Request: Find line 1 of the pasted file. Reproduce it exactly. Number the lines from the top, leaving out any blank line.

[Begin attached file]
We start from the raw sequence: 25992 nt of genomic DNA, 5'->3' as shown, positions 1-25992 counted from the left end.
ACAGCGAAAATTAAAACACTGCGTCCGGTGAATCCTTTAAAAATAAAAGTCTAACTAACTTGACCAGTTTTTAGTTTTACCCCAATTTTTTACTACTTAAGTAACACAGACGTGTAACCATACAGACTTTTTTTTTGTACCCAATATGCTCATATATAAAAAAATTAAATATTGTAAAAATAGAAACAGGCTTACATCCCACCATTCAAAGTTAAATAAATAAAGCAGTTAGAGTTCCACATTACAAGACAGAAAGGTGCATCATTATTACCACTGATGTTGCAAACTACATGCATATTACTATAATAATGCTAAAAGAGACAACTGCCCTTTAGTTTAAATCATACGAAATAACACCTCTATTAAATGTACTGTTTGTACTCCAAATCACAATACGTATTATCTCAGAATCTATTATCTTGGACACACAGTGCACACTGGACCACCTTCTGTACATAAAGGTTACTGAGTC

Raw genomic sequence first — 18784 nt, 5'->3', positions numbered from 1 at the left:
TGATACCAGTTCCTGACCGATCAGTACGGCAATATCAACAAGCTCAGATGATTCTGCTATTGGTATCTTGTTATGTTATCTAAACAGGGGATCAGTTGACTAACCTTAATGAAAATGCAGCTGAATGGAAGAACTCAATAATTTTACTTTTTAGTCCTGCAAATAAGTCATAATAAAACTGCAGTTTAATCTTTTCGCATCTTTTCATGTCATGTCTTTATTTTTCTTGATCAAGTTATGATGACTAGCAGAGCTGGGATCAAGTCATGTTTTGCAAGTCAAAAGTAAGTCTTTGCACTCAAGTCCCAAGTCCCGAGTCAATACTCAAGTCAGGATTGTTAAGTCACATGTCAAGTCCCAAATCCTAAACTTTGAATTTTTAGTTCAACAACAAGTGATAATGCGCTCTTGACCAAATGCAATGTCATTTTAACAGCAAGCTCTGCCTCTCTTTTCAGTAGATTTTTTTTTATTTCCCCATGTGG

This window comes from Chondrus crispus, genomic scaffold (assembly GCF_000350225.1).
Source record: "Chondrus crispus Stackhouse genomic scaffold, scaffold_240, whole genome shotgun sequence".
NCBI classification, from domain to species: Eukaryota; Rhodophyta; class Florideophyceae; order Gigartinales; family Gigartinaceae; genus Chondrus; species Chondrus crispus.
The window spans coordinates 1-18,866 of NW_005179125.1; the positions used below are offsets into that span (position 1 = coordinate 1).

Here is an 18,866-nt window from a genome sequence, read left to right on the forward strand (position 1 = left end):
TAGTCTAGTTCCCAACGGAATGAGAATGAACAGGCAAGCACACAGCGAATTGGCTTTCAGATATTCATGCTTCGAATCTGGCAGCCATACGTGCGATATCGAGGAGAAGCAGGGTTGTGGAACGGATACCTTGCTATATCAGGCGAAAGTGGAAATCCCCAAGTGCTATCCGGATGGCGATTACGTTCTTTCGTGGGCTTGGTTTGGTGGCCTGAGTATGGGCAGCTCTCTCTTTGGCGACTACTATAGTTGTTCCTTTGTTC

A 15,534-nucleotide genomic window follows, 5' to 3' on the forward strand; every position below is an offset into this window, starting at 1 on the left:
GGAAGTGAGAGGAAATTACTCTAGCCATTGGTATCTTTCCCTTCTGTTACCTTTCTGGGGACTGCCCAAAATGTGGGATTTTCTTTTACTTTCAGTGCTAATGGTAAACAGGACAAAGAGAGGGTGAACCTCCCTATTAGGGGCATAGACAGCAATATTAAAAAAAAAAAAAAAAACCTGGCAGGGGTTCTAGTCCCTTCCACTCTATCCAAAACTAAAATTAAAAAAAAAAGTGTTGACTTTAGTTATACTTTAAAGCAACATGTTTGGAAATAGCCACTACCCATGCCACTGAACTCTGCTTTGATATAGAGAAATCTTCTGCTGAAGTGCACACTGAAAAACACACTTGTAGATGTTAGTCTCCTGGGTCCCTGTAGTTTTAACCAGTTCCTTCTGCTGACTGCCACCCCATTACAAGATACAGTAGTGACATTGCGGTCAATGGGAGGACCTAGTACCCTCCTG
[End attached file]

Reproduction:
We start from the raw sequence: 25992 nt of genomic DNA, 5'->3' as shown, positions 1-25992 counted from the left end.